Whether you intend to install insulation yourself or hire a contractor, make sure that you know the guaranteed minimum R-value you are looking for. Have any contractor state that installed R-value as part of the bid. Also, prepare for the project by assessing what needs to be done to reduce air infiltration before installation. Include the cost of these added components and labor in your cost calculations. Keep in mind, too, that a tight home requires ventilation, so you may need to take another look at your bathroom and whole house ventilation strategies. Armed with all of this information, select the insulation that meets your energy efficiency, budgetary, and installation requirements. The end result will be a job well done, with energy and cost savings to tally long into the future.
Buy a new water heater with a thick, insulating shell; while it may cost more initially than one without insulation, the energy savings will continue during the lifetime of the appliance.
According to the U.S. Department of Energy, in 1997 the average house spent over $1300 in energy costs. 44% of those costs, or about $600, came from heating and cooling. Yet, by setting the thermostat down just one degree a home could, over an eight-hour period, reduce energy costs by 1%. Doesn't sound like much? Look at the math: If you set the thermostat back by 10 degrees for the eight nighttime sleeping hours, and did this for a whole month you could lower your monthly bill by 10 percent. Do the same for the eight hours you're at work and you're looking at 20 percent. For the average home this could mean a $20 savings on the monthly heating costs with similar savings for the cooling season. A programmable thermostat can ensure those savings and pay for itself in one season.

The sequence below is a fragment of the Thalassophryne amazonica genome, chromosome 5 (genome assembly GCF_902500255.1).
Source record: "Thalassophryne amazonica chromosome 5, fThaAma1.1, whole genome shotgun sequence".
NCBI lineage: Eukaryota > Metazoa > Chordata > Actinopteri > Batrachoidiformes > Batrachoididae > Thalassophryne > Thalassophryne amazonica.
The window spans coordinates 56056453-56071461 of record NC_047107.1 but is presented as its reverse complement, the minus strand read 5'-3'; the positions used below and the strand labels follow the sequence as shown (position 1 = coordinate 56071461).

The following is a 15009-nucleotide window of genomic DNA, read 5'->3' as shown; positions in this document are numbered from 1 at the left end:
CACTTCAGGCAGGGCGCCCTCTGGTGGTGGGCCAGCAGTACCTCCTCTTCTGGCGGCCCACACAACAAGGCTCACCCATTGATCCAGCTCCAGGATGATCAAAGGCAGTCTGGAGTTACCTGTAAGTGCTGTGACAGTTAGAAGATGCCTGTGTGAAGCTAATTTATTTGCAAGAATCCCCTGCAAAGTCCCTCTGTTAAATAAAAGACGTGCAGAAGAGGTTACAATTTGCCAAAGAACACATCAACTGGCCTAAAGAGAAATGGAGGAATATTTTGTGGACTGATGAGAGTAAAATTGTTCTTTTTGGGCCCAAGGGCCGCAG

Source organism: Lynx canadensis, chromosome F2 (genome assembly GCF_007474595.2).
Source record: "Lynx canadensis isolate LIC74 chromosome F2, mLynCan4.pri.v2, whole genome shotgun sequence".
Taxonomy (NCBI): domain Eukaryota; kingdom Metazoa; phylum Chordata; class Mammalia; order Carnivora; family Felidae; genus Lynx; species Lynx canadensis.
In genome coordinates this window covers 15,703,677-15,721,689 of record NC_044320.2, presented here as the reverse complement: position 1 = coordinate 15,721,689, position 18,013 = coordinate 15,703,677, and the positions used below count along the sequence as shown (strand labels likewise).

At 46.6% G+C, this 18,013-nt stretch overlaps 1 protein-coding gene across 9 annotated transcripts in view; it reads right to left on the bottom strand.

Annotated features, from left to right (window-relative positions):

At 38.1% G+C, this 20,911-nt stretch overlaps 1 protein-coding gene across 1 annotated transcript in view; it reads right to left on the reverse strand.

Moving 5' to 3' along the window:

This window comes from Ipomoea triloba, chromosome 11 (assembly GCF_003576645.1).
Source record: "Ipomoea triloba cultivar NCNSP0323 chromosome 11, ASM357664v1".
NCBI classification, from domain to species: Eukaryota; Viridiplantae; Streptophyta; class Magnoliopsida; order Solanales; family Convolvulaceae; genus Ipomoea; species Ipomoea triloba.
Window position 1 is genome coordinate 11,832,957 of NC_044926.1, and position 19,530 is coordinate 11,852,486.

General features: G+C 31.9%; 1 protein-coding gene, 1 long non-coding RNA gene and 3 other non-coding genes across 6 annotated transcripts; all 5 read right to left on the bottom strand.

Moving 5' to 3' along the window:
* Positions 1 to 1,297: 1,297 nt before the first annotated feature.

Water heating typically accounts for 14 percent of your utility bill. Repairing leaky faucets, insulating the water heater tank and hot water pipes, and installing low-flow faucets and shower heads can result in significant additional savings.
Bathroom fan fixtures can poke into the attic insulation and create a pathway for air leaks. Caulk around them from below with high-temperature flexible caulk.
Check your delivery ticket to ensure that the amount of gallons delivered was mechanically printed on the ticket. Many states do not allow the gallonage amount to be handwritten, it must be mechanically printed on the ticket. Also, be sure to retain all your delivery slips and check to make sure the price per gallon appears on the ticket at time of delivery.
To help reduce creosote build-up in your wood-burning chimney system, burn only well-seasoned hardwoods. If you don't know how to build a hot, safe fire, ask your certified chimney sweep for tips on proper wood-burning techniques.
If you have a radiator in your home, be sure to "bleed out" trapped air in the system at least one to two times each year. Air trapped in the radiator blocks the flow of water and makes the system run inefficiently.
Empty dehumidifiers daily and clean often. If possible, have the appliance drip directly into a drain. Follow manufacturer's instructions for cleaning and maintenance. Always disconnect the appliance before cleaning.
It is as important to understand the space you're heating as it is to know the unit you are heating with. Examine your home and rooms. Remember that south-facing rooms may overheat during the day and call for extra heat in the evening. Bedrooms may be closed off or out of use during the day, but create high demand at night. While zoning will answer many of these issues, two-stage or multi-stage furnaces are the ideal solution since they can deliver high, medium or low levels of heat depending on demand, without creating excess. When designing heat zones or controlling heat through registers, excess heat must always be taken into consideration. If it is not dumped into an excess heat zone, such as a spare room, workshop, basement or garage, the heat can back up into the furnace, causing damage.